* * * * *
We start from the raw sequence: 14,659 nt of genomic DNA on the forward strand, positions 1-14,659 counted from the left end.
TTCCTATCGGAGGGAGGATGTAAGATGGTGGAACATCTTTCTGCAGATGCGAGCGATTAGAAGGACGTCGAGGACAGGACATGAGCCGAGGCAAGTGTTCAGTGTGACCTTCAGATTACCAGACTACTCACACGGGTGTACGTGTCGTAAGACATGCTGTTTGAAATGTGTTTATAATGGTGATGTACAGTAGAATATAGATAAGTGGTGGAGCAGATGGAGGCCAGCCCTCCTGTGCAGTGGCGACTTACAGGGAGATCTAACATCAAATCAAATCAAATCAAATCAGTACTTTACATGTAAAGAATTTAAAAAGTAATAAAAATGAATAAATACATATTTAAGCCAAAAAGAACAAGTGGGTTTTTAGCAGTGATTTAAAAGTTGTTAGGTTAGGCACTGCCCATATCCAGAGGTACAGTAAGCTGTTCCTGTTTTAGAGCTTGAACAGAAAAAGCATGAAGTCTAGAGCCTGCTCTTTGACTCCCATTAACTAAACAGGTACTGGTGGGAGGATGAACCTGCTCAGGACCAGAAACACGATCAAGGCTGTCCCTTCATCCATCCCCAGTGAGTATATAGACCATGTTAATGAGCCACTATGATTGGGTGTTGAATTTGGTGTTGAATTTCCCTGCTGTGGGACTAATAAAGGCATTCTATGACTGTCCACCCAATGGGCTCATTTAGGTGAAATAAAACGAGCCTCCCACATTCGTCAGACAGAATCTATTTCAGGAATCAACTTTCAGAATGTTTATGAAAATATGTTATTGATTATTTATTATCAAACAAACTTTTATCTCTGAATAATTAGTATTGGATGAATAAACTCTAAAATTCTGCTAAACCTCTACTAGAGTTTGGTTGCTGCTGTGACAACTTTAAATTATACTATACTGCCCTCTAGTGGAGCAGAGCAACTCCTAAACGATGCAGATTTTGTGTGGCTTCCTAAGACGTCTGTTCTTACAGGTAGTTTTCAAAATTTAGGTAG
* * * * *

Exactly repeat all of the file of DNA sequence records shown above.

We start from the raw sequence: 14,659 nt of genomic DNA on the forward strand, positions 1-14,659 counted from the left end.
TTCCTATCGGAGGGAGGATGTAAGATGGTGGAACATCTTTCTGCAGATGCGAGCGATTAGAAGGACGTCGAGGACAGGACATGAGCCGAGGCAAGTGTTCAGTGTGACCTTCAGATTACCAGACTACTCACACGGGTGTACGTGTCGTAAGACATGCTGTTTGAAATGTGTTTATAATGGTGATGTACAGTAGAATATAGATAAGTGGTGGAGCAGATGGAGGCCAGCCCTCCTGTGCAGTGGCGACTTACAGGGAGATCTAACATCAAATCAAATCAAATCAAATCAGTACTTTACATGTAAAGAATTTAAAAAGTAATAAAAATGAATAAATACATATTTAAGCCAAAAAGAACAAGTGGGTTTTTAGCAGTGATTTAAAAGTTGTTAGGTTAGGCACTGCCCATATCCAGAGGTACAGTAAGCTGTTCCTGTTTTAGAGCTTGAACAGAAAAAGCATGAAGTCTAGAGCCTGCTCTTTGACTCCCATTAACTAAACAGGTACTGGTGGGAGGATGAACCTGCTCAGGACCAGAAACACGATCAAGGCTGTCCCTTCATCCATCCCCAGTGAGTATATAGACCATGTTAATGAGCCACTATGATTGGGTGTTGAATTTGGTGTTGAATTTCCCTGCTGTGGGACTAATAAAGGCATTCTATGACTGTCCACCCAATGGGCTCATTTAGGTGAAATAAAACGAGCCTCCCACATTCGTCAGACAGAATCTATTTCAGGAATCAACTTTCAGAATGTTTATGAAAATATGTTATTGATTATTTATTATCAAACAAACTTTTATCTCTGAATAATTAGTATTGGATGAATAAACTCTAAAATTCTGCTAAACCTCTACTAGAGTTTGGTTGCTGCTGTGACAACTTTAAATTATACTATACTGCCCTCTAGTGGAGCAGAGCAACTCCTAAACGATGCAGATTTTGTGTGGCTTCCTAAGACGTCTGTTCTTACAGGTAGTTTTCAAAATTTAGGTAG